Browsing: 100 Years Ago This Week

DURING shunting operations on Tuesday night last, when a train of over 1000 tons weight was being manoeuvred, an accident occurred, resulting in a loaded 10 ton truck leaving the rails and mounting the platform. At the time the staff was working at full pressure in order to clear the “down” road for the passenger train. Owing to the darkness, and the curve in the road, great difficulty was experienced in signalling the crew. A train of this weight acquires very great momentum, and a driver requires ample time in which to pull his train up but owing to the…

A VERY fine sample of potatoes has been brought under “The Standard’s” notice by Mr A. E. Lasslett. These potatoes, grown merely as a hobby for private use by Mr Lasslett at the State Savings Bank, Frankston, were of the Carmen variety, and two weighed about 2½ lbs each, whilst the whole plot is likewise good. The seed was not prepared or inoculated in any way, which is further proof of what the soil is really capable of in this district. *** MR Tom Perridge, the Tooradin sportsman, had another successful day at the Mornington gymkhana with his fine mare,…

RESIDENTS and holiday makers at Cowes, Phillip Island, were awakened on Good Friday morning by the droning of an aeroplane, and a favored few received “hot x buns” from the clouds. Mr H. McColl, baker, and storekeeper, of Cowes, realising his inability to supply the needs of the large parties of campers on the isle, arranged with Messrs Borer & Co, the Port Melbourne bread manufacturers, to supply him with 100 large loaves, and a bag of buns by aerial delivery. Pilot Graham Carey, accompanied by Mr H. Stranaghan, left the Port Melbourne aerodrome on Thursday afternoon with their novel…

AT the Moorooduc Stone Quarries on Monday, an employee, Mr Charles Darcey, had a narrow escape from death. He was riding on a truck which was conveying stone from the quarry face to the breakers, when the wire rope controlling the vehicle snapped. The truck immediately gathered momentum and sped down the incline at a terrific speed. Before it reached the bottom, Mr Darcey sprang to the ground and in so doing, struck his chest against a stump. He was very badly shaken, but appears otherwise to have escaped serious injury. *** THE Easter holidays start tomorrow. Already a great…

MR Mark Brody (who says he is “not a councillor”) has written to “The Standard”: I am loathe to rush into print, but the circumstances warrant it. It is a crying shame and disgrace the neglected look of that fine double row of trees planted in memory of those brave boys who assisted (and succeeded) in keeping the detestable Hun from our shores (and God help us if they had succeeded). I am more than astonished at the attitude of parents whose sons paid the supreme sacrifice. On looking over the Avenue, one will see several fine ones with an…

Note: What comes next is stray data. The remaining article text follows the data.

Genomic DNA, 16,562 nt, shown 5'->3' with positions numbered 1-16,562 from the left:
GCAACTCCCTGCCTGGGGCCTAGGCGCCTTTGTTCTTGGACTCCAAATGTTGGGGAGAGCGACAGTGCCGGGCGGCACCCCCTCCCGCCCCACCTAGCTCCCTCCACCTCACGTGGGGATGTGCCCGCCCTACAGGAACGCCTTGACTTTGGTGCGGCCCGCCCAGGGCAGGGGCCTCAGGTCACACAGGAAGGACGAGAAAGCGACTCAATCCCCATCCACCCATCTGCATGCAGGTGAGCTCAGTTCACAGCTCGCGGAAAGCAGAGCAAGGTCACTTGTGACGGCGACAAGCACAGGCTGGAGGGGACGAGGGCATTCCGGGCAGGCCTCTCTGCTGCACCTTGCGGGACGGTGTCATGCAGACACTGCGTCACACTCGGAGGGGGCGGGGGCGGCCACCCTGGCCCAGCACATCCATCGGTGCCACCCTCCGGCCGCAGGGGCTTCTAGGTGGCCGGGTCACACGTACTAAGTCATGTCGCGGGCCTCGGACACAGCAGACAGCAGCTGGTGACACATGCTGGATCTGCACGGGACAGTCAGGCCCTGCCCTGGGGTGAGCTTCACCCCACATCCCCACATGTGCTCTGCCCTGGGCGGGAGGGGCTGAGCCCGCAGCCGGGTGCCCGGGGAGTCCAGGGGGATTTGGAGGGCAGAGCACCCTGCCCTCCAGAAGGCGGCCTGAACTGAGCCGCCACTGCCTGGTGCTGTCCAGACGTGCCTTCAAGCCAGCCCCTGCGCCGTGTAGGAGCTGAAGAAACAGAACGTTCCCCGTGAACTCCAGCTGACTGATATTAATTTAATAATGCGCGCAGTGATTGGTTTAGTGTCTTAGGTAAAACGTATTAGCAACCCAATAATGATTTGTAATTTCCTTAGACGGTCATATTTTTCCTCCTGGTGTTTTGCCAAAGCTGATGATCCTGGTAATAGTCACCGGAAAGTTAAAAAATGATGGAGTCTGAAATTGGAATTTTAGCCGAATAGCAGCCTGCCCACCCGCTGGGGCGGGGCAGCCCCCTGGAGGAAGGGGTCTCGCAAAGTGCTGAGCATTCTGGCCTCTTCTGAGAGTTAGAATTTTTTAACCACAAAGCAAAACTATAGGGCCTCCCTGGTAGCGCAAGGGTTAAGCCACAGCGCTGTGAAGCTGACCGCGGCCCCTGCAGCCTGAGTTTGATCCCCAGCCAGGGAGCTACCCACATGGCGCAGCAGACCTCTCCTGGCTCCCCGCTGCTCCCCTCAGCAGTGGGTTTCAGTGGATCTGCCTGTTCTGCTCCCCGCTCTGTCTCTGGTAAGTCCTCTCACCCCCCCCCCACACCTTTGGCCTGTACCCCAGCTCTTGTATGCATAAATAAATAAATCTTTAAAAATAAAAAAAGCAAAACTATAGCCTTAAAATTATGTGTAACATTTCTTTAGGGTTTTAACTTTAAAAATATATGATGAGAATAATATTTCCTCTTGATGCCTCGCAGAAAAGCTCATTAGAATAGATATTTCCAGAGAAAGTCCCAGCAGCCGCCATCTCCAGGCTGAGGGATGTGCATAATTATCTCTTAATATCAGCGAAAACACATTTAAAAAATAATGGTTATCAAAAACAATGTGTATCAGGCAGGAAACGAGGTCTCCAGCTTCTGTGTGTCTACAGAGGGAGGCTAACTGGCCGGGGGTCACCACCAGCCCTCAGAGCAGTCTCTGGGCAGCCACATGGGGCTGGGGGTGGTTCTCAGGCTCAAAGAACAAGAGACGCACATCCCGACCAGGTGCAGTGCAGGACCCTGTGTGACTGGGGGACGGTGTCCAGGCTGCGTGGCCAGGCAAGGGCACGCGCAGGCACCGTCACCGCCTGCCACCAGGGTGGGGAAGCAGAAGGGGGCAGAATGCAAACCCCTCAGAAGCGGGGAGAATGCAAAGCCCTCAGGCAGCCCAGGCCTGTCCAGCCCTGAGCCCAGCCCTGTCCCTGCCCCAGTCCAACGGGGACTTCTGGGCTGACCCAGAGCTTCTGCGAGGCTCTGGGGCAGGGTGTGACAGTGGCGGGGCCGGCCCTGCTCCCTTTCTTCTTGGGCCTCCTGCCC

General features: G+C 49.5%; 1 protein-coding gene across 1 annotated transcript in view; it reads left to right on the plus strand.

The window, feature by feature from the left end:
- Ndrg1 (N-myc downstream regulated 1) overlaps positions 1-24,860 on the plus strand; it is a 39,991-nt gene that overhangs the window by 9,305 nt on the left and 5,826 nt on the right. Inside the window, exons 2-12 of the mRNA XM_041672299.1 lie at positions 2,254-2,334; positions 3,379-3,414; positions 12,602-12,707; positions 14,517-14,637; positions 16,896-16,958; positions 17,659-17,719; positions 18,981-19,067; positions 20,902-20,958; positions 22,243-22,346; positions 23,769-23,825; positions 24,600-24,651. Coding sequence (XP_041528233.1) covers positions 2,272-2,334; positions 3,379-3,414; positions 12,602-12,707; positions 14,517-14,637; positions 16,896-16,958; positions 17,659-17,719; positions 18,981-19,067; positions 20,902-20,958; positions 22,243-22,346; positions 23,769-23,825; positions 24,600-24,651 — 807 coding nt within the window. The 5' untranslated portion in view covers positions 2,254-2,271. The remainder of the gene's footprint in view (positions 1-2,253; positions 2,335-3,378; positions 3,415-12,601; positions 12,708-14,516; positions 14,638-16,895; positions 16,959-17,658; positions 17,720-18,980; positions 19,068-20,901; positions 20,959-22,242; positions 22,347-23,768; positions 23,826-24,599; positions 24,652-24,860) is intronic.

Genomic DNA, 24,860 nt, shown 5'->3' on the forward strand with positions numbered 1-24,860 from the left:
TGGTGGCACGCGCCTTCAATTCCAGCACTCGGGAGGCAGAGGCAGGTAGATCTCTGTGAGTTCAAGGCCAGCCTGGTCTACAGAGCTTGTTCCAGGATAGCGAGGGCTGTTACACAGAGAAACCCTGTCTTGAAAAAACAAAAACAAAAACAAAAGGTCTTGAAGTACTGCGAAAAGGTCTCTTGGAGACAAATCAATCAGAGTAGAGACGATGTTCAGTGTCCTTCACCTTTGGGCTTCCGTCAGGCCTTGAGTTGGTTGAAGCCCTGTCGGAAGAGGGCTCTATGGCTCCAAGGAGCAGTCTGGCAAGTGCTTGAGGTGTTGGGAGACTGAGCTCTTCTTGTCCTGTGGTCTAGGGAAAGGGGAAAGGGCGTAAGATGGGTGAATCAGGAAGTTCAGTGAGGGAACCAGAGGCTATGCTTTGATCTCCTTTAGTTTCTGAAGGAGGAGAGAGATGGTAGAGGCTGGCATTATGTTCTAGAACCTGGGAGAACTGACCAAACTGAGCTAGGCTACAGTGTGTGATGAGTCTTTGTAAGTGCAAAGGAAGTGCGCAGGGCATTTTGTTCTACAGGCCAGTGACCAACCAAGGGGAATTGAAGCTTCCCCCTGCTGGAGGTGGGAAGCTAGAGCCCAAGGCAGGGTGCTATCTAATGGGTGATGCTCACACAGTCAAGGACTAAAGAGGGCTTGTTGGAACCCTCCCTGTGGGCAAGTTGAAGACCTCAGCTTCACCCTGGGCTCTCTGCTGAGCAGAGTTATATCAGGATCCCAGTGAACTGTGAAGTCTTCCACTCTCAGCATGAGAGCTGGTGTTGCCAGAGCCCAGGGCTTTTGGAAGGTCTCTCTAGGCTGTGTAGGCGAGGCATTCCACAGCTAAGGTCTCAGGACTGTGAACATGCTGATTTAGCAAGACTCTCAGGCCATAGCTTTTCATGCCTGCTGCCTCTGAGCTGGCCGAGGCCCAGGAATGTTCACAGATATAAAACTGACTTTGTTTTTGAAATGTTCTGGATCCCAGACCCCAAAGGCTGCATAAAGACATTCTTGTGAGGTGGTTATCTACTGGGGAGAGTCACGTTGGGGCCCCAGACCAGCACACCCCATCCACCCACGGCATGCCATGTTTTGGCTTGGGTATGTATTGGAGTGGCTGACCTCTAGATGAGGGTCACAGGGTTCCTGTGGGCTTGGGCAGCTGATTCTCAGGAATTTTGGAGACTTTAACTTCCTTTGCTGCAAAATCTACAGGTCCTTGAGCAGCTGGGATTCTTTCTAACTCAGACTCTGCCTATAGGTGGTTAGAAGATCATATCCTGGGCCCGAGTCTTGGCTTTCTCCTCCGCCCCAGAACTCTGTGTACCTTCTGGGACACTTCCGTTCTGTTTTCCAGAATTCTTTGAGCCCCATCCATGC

To the Editor Sir, I would like to express my disgust at the criticism by one young person at the concert held in the Institute, Somerville, on Saturday last. This concert was held in aid of a new curtain, and all the artists gave their services free. During the whole performance this heartless criticism went on in the hearing of some of the relatives of the performers. This person, apparently, has not even been educated in common decent manners. We have amongst us two beautiful talented young singers, Miss Vines and Miss Doris Unthank; “Digger’’Nairn, a finished violinist and elocutionist;…

IN criticising the Westernport Development and Decentralisation League, a Melbourne journal says: “As regards Westernport, the land sharks have cut up and sold to the credulous, ‘desirable residential and factory sites’ by the thousands, so they at least have ceased to have any interest in the place …. There has never been any sincerity behind any of these decentralisation proposals.” All we can say is that there ought to be, for Westernport is one of the most neglected of all the natural ports in the world. *** SPEAKING of the dangerous air currents in certain parts of Australia, Major T.…

SOME time ago the Mornington Shire Council refused the use of the local park for picnic purposes to the Sheet Metal Workers’ Union on account of objectionable features at the last two picnics. At the last meeting of the council, the union secretary, Mr. De Gruchy, attended as a deputation, and succeeded in having the embargo lifted. The party has been visiting Mornington since 1885, and the trouble has been caused by a minority, which always will be found wherever a crowd assembles. The union has guaranteed to deal with any of its members who indulge in acts of rowdyism…